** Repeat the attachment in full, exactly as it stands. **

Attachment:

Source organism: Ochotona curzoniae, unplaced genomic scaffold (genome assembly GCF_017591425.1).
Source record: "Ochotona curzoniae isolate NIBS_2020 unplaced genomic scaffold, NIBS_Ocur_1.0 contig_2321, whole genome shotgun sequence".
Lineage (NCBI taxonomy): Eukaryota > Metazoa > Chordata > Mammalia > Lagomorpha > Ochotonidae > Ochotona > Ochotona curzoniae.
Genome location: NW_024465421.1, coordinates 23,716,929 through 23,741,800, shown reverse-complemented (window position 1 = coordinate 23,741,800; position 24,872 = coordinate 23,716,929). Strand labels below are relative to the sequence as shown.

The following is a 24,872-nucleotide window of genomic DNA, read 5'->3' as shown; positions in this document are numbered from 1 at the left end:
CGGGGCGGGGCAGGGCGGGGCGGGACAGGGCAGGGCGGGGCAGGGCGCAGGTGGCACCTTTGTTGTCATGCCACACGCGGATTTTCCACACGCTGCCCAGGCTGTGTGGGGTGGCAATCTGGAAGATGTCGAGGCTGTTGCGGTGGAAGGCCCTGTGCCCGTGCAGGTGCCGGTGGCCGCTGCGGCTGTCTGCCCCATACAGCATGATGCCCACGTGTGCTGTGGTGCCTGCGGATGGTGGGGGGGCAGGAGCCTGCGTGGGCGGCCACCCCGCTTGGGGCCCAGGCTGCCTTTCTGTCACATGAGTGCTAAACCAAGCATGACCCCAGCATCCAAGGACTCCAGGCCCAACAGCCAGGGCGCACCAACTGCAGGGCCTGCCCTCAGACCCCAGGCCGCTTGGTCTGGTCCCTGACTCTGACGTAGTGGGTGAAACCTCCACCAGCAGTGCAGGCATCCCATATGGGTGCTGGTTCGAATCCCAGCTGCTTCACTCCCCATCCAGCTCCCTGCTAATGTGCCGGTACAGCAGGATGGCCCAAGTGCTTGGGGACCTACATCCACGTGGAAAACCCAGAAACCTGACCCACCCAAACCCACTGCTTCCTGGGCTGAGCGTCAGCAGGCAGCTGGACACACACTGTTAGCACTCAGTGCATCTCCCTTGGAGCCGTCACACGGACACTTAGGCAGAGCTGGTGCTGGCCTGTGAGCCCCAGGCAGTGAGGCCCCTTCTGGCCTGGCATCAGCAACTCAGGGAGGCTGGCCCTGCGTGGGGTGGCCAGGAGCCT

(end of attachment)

Source organism: Ochotona curzoniae, unplaced genomic scaffold (genome assembly GCF_017591425.1).
Source record: "Ochotona curzoniae isolate NIBS_2020 unplaced genomic scaffold, NIBS_Ocur_1.0 contig_2321, whole genome shotgun sequence".
Lineage (NCBI taxonomy): Eukaryota > Metazoa > Chordata > Mammalia > Lagomorpha > Ochotonidae > Ochotona > Ochotona curzoniae.
Genome location: NW_024465421.1, coordinates 23,716,929 through 23,741,800, shown reverse-complemented (window position 1 = coordinate 23,741,800; position 24,872 = coordinate 23,716,929). Strand labels below are relative to the sequence as shown.

The following is a 24,872-nucleotide window of genomic DNA, read 5'->3' as shown; positions in this document are numbered from 1 at the left end:
CGGGGCGGGGCAGGGCGGGGCGGGACAGGGCAGGGCGGGGCAGGGCGCAGGTGGCACCTTTGTTGTCATGCCACACGCGGATTTTCCACACGCTGCCCAGGCTGTGTGGGGTGGCAATCTGGAAGATGTCGAGGCTGTTGCGGTGGAAGGCCCTGTGCCCGTGCAGGTGCCGGTGGCCGCTGCGGCTGTCTGCCCCATACAGCATGATGCCCACGTGTGCTGTGGTGCCTGCGGATGGTGGGGGGGCAGGAGCCTGCGTGGGCGGCCACCCCGCTTGGGGCCCAGGCTGCCTTTCTGTCACATGAGTGCTAAACCAAGCATGACCCCAGCATCCAAGGACTCCAGGCCCAACAGCCAGGGCGCACCAACTGCAGGGCCTGCCCTCAGACCCCAGGCCGCTTGGTCTGGTCCCTGACTCTGACGTAGTGGGTGAAACCTCCACCAGCAGTGCAGGCATCCCATATGGGTGCTGGTTCGAATCCCAGCTGCTTCACTCCCCATCCAGCTCCCTGCTAATGTGCCGGTACAGCAGGATGGCCCAAGTGCTTGGGGACCTACATCCACGTGGAAAACCCAGAAACCTGACCCACCCAAACCCACTGCTTCCTGGGCTGAGCGTCAGCAGGCAGCTGGACACACACTGTTAGCACTCAGTGCATCTCCCTTGGAGCCGTCACACGGACACTTAGGCAGAGCTGGTGCTGGCCTGTGAGCCCCAGGCAGTGAGGCCCCTTCTGGCCTGGCATCAGCAACTCAGGGAGGCTGGCCCTGCGTGGGGTGGCCAGGAGCCT